Collectively, the local community and primary and acute medical practitioners were developing a model that would best fit Cumbria. I am delighted to see my hon. Friend the Member for Workington (Tony Cunningham); he had a huge part to play in those developments. So advanced was the relationship, and so strong was the plan, that we were able to insist that a publicly funded, privately operated clinical assessment and treatment centre was not introduced in the area. We knew that it would destabilise the local NHS. My right hon. Friend the Member for Kingston upon Hull West and Hessle (Alan Johnson), then Secretary of State for Health, listened and did as we asked. It seems that times have changed—and significantly for the worse.

A funding package was developed for west Cumbria, through the west Cumbria strategic forum, and the principle of “west Cumbria proofing” was consistently implemented by the previous Government. That funding was meant to provide £100 million for the West Cumberland hospital and up to £80 million for the community health facilities that I mentioned earlier. Do the Government and the Department of Health remain committed to “west Cumbria proofing”, and the memorandum of agreement that underpinned it?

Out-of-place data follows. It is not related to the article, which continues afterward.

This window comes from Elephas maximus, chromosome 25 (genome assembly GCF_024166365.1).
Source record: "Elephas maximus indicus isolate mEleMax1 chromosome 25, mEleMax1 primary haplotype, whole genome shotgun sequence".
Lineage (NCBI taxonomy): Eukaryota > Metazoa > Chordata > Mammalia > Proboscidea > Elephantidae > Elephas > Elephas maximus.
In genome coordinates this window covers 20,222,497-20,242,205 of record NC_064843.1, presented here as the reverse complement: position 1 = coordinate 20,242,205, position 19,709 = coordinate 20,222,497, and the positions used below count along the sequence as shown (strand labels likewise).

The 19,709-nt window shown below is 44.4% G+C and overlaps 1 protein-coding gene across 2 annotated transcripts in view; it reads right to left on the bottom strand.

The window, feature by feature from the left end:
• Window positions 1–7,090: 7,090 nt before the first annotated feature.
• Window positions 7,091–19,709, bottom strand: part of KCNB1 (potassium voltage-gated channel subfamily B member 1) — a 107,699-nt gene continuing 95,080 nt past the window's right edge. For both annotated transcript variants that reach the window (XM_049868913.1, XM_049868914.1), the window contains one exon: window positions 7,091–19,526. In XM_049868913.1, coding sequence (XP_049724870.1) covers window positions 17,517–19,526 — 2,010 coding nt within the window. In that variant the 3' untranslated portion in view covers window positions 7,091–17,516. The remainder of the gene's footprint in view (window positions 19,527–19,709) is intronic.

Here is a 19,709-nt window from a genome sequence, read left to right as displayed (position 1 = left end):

After the election, these moneys were arbitrarily withdrawn, despite the fact that demolition had already begun on the site of the West Cumberland hospital. The events in my constituency on 2 June 2010 caused me to ask the Prime Minister to visit the hospital and to see for himself the extraordinary clinical work being undertaken by the accident and emergency team in the face of quite unprecedented events. I also used the opportunity to lobby for the money that had been taken from us. Eventually, the Department of Health returned £70 million to the project.

Finance is obviously an important part of health care in north Cumbria. Does the hon. Gentleman agree that the PFI scheme has been a burden to the area?

I would like to examine our PFI scheme forensically and try to discover why other PFI schemes around the country work so well. What is it about the Carlisle scheme that causes such difficulties for the health economy of our area? However, the burdens that it imposes pale in comparison with the GP fundholding system that we face.